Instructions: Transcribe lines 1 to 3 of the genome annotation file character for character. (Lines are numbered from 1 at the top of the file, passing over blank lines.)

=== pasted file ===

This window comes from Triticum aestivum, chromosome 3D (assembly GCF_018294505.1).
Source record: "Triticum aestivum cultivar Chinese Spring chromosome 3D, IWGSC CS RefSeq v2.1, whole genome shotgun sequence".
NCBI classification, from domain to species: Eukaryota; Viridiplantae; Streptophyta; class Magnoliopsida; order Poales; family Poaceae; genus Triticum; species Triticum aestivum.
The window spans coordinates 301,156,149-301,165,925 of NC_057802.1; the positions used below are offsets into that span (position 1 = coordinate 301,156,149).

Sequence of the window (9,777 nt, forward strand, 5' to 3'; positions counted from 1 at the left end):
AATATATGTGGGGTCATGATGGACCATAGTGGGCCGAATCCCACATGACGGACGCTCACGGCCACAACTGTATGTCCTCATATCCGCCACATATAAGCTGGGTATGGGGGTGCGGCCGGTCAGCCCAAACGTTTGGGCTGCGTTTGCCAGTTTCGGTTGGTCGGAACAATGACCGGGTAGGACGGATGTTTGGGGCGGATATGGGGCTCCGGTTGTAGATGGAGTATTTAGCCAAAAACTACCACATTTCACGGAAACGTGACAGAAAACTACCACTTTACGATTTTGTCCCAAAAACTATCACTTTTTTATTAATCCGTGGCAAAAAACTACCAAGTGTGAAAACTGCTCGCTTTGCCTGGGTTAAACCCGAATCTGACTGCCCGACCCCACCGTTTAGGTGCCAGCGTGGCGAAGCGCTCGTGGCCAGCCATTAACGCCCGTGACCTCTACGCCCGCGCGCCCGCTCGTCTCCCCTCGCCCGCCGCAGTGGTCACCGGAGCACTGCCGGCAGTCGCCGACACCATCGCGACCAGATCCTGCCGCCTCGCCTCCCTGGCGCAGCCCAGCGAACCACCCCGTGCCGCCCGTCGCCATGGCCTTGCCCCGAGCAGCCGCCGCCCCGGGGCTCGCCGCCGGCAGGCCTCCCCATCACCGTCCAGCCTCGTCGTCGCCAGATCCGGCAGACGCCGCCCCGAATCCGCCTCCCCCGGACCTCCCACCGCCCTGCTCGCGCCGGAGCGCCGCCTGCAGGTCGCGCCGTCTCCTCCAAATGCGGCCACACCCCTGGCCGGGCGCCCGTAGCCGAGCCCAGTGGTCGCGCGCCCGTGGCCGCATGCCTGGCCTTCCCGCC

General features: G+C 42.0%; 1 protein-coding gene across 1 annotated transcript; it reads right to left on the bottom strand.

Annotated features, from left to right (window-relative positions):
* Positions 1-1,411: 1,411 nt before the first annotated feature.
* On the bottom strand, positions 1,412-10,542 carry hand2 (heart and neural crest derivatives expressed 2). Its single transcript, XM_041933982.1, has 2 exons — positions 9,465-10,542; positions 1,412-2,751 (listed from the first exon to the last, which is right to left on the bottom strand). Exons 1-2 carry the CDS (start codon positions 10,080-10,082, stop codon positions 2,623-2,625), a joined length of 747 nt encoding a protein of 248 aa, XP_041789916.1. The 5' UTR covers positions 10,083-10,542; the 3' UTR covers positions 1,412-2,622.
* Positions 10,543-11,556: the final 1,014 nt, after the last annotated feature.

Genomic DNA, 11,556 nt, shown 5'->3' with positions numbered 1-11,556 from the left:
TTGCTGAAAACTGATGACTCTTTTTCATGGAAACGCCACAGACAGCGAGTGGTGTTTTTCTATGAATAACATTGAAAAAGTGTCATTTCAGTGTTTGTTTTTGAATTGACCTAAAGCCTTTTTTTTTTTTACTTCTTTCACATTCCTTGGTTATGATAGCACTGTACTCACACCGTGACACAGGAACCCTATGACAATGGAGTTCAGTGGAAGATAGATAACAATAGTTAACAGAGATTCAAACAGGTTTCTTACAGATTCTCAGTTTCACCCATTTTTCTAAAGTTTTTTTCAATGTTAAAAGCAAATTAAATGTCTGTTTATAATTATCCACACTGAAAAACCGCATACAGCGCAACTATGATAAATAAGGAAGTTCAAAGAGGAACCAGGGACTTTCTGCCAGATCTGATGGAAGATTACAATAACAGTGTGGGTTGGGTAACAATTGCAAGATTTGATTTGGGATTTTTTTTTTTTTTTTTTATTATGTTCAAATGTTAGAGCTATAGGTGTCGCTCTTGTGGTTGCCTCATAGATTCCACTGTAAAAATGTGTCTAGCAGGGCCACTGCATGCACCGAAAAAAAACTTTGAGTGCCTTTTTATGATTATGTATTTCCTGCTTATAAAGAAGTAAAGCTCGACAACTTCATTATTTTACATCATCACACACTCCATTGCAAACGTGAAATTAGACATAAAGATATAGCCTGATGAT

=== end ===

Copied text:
This window comes from Triticum aestivum, chromosome 3D (assembly GCF_018294505.1).
Source record: "Triticum aestivum cultivar Chinese Spring chromosome 3D, IWGSC CS RefSeq v2.1, whole genome shotgun sequence".
NCBI classification, from domain to species: Eukaryota; Viridiplantae; Streptophyta; class Magnoliopsida; order Poales; family Poaceae; genus Triticum; species Triticum aestivum.